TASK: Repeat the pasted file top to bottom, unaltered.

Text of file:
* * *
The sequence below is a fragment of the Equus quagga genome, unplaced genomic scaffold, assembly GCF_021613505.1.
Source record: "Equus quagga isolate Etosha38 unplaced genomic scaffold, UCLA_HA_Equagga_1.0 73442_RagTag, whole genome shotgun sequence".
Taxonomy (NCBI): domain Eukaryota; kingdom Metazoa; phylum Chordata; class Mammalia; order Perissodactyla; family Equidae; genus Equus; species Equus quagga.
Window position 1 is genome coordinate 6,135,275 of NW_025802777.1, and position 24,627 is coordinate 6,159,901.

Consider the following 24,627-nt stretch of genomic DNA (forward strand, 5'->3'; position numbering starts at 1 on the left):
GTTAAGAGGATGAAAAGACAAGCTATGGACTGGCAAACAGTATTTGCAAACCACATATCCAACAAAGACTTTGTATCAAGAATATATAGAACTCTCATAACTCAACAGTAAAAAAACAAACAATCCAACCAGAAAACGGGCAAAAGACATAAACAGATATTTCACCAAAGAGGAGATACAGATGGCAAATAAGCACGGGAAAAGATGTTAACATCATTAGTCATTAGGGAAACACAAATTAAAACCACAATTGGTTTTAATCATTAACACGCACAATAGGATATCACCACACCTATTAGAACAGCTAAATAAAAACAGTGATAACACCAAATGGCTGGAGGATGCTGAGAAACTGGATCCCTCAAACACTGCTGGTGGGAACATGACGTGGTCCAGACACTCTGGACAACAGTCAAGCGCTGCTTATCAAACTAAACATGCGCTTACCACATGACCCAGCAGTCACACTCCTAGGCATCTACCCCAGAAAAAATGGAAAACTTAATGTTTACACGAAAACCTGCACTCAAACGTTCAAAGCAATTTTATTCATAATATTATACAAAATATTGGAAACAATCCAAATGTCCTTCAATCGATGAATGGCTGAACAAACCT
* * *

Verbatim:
The sequence below is a fragment of the Equus quagga genome, unplaced genomic scaffold, assembly GCF_021613505.1.
Source record: "Equus quagga isolate Etosha38 unplaced genomic scaffold, UCLA_HA_Equagga_1.0 73442_RagTag, whole genome shotgun sequence".
Taxonomy (NCBI): domain Eukaryota; kingdom Metazoa; phylum Chordata; class Mammalia; order Perissodactyla; family Equidae; genus Equus; species Equus quagga.
Window position 1 is genome coordinate 6,135,275 of NW_025802777.1, and position 24,627 is coordinate 6,159,901.

Consider the following 24,627-nt stretch of genomic DNA (forward strand, 5'->3'; position numbering starts at 1 on the left):
GTTAAGAGGATGAAAAGACAAGCTATGGACTGGCAAACAGTATTTGCAAACCACATATCCAACAAAGACTTTGTATCAAGAATATATAGAACTCTCATAACTCAACAGTAAAAAAACAAACAATCCAACCAGAAAACGGGCAAAAGACATAAACAGATATTTCACCAAAGAGGAGATACAGATGGCAAATAAGCACGGGAAAAGATGTTAACATCATTAGTCATTAGGGAAACACAAATTAAAACCACAATTGGTTTTAATCATTAACACGCACAATAGGATATCACCACACCTATTAGAACAGCTAAATAAAAACAGTGATAACACCAAATGGCTGGAGGATGCTGAGAAACTGGATCCCTCAAACACTGCTGGTGGGAACATGACGTGGTCCAGACACTCTGGACAACAGTCAAGCGCTGCTTATCAAACTAAACATGCGCTTACCACATGACCCAGCAGTCACACTCCTAGGCATCTACCCCAGAAAAAATGGAAAACTTAATGTTTACACGAAAACCTGCACTCAAACGTTCAAAGCAATTTTATTCATAATATTATACAAAATATTGGAAACAATCCAAATGTCCTTCAATCGATGAATGGCTGAACAAACCT